Senate advances livestock, grain reauthorization bill

Senate advances livestock, grain reauthorization bill

Livestock mandatory reporting and U.S. Grains Standards Act could see passage ahead of Sept. 30 expiration.

During a business meeting Thursday morning, the Senate Agriculture Committee advanced reauthorization bills for livestock mandatory reporting and the U.S. Grains Standards Act, both of which are set to expire at the end of the month. Once the full Senate advances the bill, it will be sent back to the House for a vote which is expected ahead of the Sept. 30 expiration.

Official grain inspection and weighing services at the Port of Vancouver, Wash., were disrupted in 2014 when the Washington State Department of Agriculture delegated by Federal Grain Inspection Service (FGIS) to perform the service periodically and frequently declined to provide the service during a labor negotiation. Current law already requires USDA to step in and provide the service in such situations, but the department failed to do so. The U.S. Grains Standards Act reauthorization bill includes specific language that establishes transparent disruption notification and reporting requirements to Congress if and when FGIS is unable to immediately restore official inspection service. Source: Port of Vancouver

The Agriculture Reauthorizations Act of 2015 consists of three titles, including H.R. 2051 – the Livestock Mandatory Reporting Act of 2015, H.R. 2394 - National Forest Foundation Act Reauthorization, and H.R. 2088 – U.S. Grain Standards Act Reauthorization.  Earlier this year, the House of Representatives approved these bills by voice vote on the suspension calendar and the Senate also marked up its U.S. Grains Act version (read more here).

Senate Agriculture Committee chairman Pat Roberts, R-Kan., said the proposal modifies bipartisan and bicameral agreements as well as packages them into one legislative vehicle. The Congressional Budget Office reviewed the proposal and determined it “would have no impact on direct spending or revenue,” Roberts noted.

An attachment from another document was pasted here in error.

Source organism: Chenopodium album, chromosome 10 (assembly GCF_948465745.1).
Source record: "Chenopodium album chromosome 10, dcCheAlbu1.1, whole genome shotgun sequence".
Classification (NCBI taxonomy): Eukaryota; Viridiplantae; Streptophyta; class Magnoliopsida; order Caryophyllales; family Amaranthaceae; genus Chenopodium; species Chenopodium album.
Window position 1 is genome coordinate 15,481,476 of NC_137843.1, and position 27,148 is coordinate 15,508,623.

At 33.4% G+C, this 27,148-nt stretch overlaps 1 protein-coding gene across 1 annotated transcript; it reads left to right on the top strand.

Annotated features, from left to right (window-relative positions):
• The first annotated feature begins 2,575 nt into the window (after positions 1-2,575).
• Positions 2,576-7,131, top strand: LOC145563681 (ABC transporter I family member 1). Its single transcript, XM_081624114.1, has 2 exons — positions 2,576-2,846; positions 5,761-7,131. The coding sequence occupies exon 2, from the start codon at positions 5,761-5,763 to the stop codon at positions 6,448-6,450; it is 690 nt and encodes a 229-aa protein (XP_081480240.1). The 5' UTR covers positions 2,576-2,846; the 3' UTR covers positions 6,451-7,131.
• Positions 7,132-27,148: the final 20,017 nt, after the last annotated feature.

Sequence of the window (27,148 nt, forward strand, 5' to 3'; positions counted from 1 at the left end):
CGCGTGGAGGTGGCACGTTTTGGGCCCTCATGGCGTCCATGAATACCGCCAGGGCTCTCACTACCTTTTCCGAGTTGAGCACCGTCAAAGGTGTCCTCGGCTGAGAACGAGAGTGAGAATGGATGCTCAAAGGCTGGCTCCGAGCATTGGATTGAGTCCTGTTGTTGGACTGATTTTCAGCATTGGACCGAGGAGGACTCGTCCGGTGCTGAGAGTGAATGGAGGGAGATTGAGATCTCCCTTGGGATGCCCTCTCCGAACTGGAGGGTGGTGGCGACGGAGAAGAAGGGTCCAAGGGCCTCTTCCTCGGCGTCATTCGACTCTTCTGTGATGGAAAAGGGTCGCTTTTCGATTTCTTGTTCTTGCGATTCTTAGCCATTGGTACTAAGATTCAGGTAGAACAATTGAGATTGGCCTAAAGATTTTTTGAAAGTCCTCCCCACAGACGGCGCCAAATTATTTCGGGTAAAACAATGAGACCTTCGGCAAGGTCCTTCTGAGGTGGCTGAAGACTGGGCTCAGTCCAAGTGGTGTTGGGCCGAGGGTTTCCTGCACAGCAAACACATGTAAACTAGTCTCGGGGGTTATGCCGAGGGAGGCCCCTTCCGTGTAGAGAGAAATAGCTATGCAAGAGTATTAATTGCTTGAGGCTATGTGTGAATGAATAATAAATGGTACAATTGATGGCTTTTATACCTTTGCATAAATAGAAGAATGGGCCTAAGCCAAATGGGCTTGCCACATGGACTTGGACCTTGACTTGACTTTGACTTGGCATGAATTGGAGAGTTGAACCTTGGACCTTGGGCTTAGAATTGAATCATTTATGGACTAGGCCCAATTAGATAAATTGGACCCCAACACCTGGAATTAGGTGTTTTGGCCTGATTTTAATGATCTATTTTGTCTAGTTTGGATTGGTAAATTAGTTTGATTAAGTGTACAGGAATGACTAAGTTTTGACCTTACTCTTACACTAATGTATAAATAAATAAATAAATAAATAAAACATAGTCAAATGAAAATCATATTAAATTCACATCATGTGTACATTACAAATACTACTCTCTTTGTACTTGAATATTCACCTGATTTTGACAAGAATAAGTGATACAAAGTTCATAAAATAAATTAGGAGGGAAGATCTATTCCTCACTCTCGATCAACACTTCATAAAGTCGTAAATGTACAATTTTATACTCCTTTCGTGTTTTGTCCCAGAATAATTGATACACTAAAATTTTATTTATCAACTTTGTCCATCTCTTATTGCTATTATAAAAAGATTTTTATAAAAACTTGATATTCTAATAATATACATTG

Title one includes Livestock Mandatory Price Reporting requires packers to inform the Department of Agriculture of the prices they pay livestock producers for cattle, hogs and lambs, and the prices they receive for wholesale meat cuts. The Department then publishes an array of reports that detail the sale transactions occurring between livestock producers and meat packers.  

Similar to a bill (H.R. 2051) passed by the House in early June, the Senate agriculture panel-approved measure includes new provisions sought by the U.S. pork industry, the National Pork Producers Council said. One would add a new “Negotiated-Formula” price category to better reflect the total number of hogs negotiated each day regardless of how buyers and sellers arrive at the prices. Another provision would require that pigs sold after 1:30 p.m. be included in the next morning’s price report.

NPPC and the National Cattlemen’s Beef Assn. did express disappointment though that the Senate version did not include language that the House’s version did to amend the definition of “reporting day” to ensure that price reports are available during government shutdowns or emergency furloughs of federal employees.

Grain standards

On the grain section, the committee updated a similar bill approved earlier this summer by the committee that contains compromise language worked out with the House Agriculture Committee that is expected to smooth passage of the bill within the next few weeks.